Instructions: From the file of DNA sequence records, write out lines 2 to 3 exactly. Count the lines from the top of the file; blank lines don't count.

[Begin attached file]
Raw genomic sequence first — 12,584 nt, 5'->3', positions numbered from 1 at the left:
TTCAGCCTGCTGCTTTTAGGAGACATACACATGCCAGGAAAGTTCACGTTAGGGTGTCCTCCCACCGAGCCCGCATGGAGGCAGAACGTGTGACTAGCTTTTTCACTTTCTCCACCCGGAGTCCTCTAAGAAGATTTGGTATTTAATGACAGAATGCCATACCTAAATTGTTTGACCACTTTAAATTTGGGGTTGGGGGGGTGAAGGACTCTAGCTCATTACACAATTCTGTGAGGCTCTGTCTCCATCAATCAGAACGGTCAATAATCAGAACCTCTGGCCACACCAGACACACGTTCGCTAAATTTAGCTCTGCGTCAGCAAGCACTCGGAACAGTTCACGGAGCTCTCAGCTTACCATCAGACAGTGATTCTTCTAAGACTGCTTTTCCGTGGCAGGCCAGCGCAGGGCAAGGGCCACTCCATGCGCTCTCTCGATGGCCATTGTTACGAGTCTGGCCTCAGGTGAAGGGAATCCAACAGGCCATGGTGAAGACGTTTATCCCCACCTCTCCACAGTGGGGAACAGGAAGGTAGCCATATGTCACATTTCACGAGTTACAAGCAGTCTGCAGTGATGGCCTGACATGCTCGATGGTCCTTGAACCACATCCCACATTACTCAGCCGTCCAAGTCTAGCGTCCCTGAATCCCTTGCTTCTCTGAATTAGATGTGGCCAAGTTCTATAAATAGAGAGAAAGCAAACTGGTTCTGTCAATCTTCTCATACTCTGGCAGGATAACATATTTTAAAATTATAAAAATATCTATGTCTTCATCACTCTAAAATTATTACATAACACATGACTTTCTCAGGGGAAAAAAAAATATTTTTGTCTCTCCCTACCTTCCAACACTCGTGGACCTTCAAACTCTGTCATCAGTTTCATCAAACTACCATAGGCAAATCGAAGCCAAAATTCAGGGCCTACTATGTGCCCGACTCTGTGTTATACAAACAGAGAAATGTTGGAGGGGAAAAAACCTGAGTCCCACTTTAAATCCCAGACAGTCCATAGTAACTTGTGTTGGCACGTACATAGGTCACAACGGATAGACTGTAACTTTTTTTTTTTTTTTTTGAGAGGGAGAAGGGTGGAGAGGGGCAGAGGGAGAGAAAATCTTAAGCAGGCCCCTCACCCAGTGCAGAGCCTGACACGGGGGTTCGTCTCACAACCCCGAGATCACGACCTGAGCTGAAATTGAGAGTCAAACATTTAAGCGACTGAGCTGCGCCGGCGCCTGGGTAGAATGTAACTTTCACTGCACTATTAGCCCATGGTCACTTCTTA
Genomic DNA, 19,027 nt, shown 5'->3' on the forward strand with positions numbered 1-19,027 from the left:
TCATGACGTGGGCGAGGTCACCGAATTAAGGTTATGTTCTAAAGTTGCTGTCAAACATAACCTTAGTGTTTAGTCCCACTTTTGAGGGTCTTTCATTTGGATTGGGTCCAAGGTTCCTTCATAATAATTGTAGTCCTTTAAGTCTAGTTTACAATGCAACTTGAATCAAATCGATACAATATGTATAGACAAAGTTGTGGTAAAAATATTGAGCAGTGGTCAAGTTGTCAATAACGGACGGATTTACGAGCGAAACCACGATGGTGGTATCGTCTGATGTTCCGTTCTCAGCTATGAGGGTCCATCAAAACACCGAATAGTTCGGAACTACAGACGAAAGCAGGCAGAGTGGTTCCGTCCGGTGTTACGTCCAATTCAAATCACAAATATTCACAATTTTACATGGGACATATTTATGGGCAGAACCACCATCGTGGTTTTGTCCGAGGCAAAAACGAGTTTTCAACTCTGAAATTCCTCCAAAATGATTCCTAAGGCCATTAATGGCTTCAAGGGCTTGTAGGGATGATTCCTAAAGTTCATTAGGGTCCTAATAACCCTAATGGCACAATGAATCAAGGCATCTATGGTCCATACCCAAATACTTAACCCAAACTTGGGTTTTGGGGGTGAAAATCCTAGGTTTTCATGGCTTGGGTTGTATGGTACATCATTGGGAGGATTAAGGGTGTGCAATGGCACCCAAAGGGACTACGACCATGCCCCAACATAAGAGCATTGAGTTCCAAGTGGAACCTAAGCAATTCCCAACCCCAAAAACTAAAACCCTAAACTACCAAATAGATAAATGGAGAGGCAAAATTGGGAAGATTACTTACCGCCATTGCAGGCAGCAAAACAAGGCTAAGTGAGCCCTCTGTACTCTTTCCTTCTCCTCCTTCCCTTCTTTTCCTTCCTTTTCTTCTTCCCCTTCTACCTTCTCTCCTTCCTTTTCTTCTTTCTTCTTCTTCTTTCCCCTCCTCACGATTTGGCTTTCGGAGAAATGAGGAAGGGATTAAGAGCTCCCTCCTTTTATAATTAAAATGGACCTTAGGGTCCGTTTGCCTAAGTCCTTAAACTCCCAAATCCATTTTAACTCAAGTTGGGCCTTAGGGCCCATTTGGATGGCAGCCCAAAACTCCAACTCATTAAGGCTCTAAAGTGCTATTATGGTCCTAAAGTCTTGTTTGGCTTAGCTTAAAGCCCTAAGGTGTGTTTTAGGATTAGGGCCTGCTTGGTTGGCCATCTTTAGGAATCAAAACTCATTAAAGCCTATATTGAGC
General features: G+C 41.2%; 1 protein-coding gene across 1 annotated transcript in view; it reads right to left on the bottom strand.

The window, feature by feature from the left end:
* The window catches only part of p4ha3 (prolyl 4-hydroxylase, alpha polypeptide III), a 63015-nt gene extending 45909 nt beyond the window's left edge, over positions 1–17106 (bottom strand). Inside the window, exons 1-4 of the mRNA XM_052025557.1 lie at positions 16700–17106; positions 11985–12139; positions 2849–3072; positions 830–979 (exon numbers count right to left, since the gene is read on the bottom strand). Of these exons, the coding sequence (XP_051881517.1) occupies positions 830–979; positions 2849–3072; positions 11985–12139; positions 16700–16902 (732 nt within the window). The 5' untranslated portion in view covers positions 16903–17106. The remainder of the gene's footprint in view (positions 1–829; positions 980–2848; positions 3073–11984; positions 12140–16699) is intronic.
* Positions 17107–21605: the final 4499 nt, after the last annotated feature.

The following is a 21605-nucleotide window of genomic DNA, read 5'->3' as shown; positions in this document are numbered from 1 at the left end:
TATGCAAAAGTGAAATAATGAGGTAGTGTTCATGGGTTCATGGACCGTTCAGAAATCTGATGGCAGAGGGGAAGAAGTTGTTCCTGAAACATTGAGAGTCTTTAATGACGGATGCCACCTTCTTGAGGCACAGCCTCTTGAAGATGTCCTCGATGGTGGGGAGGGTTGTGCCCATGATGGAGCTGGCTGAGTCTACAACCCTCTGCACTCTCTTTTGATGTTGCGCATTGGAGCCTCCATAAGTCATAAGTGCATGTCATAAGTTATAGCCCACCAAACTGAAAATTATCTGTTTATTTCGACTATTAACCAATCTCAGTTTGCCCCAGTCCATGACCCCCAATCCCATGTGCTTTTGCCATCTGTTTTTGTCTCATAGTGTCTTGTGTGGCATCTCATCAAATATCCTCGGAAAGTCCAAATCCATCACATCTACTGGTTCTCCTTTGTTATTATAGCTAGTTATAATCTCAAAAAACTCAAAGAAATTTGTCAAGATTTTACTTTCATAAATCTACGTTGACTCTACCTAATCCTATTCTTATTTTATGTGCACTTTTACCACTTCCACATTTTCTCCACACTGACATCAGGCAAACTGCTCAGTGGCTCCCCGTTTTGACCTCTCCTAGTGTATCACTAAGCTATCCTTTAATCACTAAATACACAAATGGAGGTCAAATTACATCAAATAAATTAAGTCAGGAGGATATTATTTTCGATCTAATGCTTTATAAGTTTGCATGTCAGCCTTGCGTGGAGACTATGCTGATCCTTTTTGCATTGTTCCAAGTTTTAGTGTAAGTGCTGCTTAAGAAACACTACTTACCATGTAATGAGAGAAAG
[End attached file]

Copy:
TTCAGCCTGCTGCTTTTAGGAGACATACACATGCCAGGAAAGTTCACGTTAGGGTGTCCTCCCACCGAGCCCGCATGGAGGCAGAACGTGTGACTAGCTTTTTCACTTTCTCCACCCGGAGTCCTCTAAGAAGATTTGGTATTTAATGACAGAATGCCATACCTAAATTGTTTGACCACTTTAAATTTGGGGTTGGGGGGGTGAAGGACTCTAGCTCATTACACAATTCTGTGAGGCTCTGTCTCCATCAATCAGAACGGTCAATAATCAGAACCTCTGGCCACACCAGACACACGTTCGCTAAATTTAGCTCTGCGTCAGCAAGCACTCGGAACAGTTCACGGAGCTCTCAGCTTACCATCAGACAGTGATTCTTCTAAGACTGCTTTTCCGTGGCAGGCCAGCGCAGGGCAAGGGCCACTCCATGCGCTCTCTCGATGGCCATTGTTACGAGTCTGGCCTCAGGTGAAGGGAATCCAACAGGCCATGGTGAAGACGTTTATCCCCACCTCTCCACAGTGGGGAACAGGAAGGTAGCCATATGTCACATTTCACGAGTTACAAGCAGTCTGCAGTGATGGCCTGACATGCTCGATGGTCCTTGAACCACATCCCACATTACTCAGCCGTCCAAGTCTAGCGTCCCTGAATCCCTTGCTTCTCTGAATTAGATGTGGCCAAGTTCTATAAATAGAGAGAAAGCAAACTGGTTCTGTCAATCTTCTCATACTCTGGCAGGATAACATATTTTAAAATTATAAAAATATCTATGTCTTCATCACTCTAAAATTATTACATAACACATGACTTTCTCAGGGGAAAAAAAAATATTTTTGTCTCTCCCTACCTTCCAACACTCGTGGACCTTCAAACTCTGTCATCAGTTTCATCAAACTACCATAGGCAAATCGAAGCCAAAATTCAGGGCCTACTATGTGCCCGACTCTGTGTTATACAAACAGAGAAATGTTGGAGGGGAAAAAACCTGAGTCCCACTTTAAATCCCAGACAGTCCATAGTAACTTGTGTTGGCACGTACATAGGTCACAACGGATAGACTGTAACTTTTTTTTTTTTTTTTTGAGAGGGAGAAGGGTGGAGAGGGGCAGAGGGAGAGAAAATCTTAAGCAGGCCCCTCACCCAGTGCAGAGCCTGACACGGGGGTTCGTCTCACAACCCCGAGATCACGACCTGAGCTGAAATTGAGAGTCAAACATTTAAGCGACTGAGCTGCGCCGGCGCCTGGGTAGAATGTAACTTTCACTGCACTATTAGCCCATGGTCACTTCTTA
Genomic DNA, 19,027 nt, shown 5'->3' on the forward strand with positions numbered 1-19,027 from the left: